(Bloomberg) -- The US Transportation Department awarded 16 coveted flight slots at Newark Liberty International Airport to Spirit Airlines Inc., denying requests by rivals JetBlue Airways Corp. and Alaska Air Group Inc.
The government said Spirit is “most likely to provide the lowest fares to the most consumers,” according to a statement released Tuesday. The decision gives Spirit access to times for 16 flights during peak hours at Newark, settling a contest for the slots even as Spirit is being fought over with competing offers by hostile bidder JetBlue and favored suitor Frontier Group Holdings Inc.
The Federal Aviation Administration regulates the amount of traffic that is allowed to operate out of airports in busy air spaces like the New York and Washington, D.C. metropolitan areas by allotting flight “slots” or timings, with each representing one takeoff or landing. The Newark slots originally were operated by Southwest Airlines Co. when it acquired them in 2010 as part of a Department of Justice demand related to the merger of United Airlines Holdings Inc. and Continental.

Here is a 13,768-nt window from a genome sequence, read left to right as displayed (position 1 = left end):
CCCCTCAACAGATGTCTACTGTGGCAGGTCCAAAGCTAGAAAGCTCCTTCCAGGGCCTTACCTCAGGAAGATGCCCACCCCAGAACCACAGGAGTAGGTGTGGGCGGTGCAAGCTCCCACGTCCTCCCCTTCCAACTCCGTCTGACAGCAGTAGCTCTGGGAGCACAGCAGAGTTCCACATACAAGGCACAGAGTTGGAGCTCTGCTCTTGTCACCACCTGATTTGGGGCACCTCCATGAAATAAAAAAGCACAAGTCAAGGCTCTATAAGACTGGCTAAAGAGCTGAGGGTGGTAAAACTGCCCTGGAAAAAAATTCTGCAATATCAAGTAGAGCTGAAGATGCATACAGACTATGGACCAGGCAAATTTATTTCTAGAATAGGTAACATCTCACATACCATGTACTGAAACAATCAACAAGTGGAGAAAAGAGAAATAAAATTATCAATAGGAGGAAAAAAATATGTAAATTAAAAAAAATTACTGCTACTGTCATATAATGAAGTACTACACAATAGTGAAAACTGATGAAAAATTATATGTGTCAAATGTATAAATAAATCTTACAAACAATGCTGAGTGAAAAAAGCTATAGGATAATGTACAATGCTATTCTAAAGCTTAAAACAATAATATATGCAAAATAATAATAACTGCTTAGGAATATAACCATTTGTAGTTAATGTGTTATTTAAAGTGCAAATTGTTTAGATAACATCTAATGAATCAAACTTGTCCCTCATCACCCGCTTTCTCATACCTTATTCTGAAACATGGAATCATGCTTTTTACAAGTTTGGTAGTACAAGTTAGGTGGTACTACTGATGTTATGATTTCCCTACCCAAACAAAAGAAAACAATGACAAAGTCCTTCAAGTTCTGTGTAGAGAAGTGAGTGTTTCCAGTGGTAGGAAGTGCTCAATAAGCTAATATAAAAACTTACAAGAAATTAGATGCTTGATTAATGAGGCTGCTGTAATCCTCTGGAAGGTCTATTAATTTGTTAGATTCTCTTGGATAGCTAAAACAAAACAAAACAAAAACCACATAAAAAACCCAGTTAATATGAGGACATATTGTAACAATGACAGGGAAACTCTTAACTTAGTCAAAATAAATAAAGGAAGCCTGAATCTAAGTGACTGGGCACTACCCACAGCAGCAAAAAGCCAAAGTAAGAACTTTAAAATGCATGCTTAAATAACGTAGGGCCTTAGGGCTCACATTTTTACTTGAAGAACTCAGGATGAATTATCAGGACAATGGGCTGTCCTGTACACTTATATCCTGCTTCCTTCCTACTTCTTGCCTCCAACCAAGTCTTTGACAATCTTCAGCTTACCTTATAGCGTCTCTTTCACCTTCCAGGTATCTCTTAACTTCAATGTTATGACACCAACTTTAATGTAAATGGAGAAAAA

Like Spirit, JetBlue had sought all 16 slots in Newark, while Alaska had asked to be awarded four. JetBlue has offered to divest Spirit assets in New York and Boston to help secure antitrust approval for its prosed acquisition.
Newark, one of the three main airports serving as gateways to New York City, already is so congested that United has asked the DOT and FAA to intervene. It’s part of a long-simmering dispute between United, which operates a major hub at Newark, Spirit and JetBlue.
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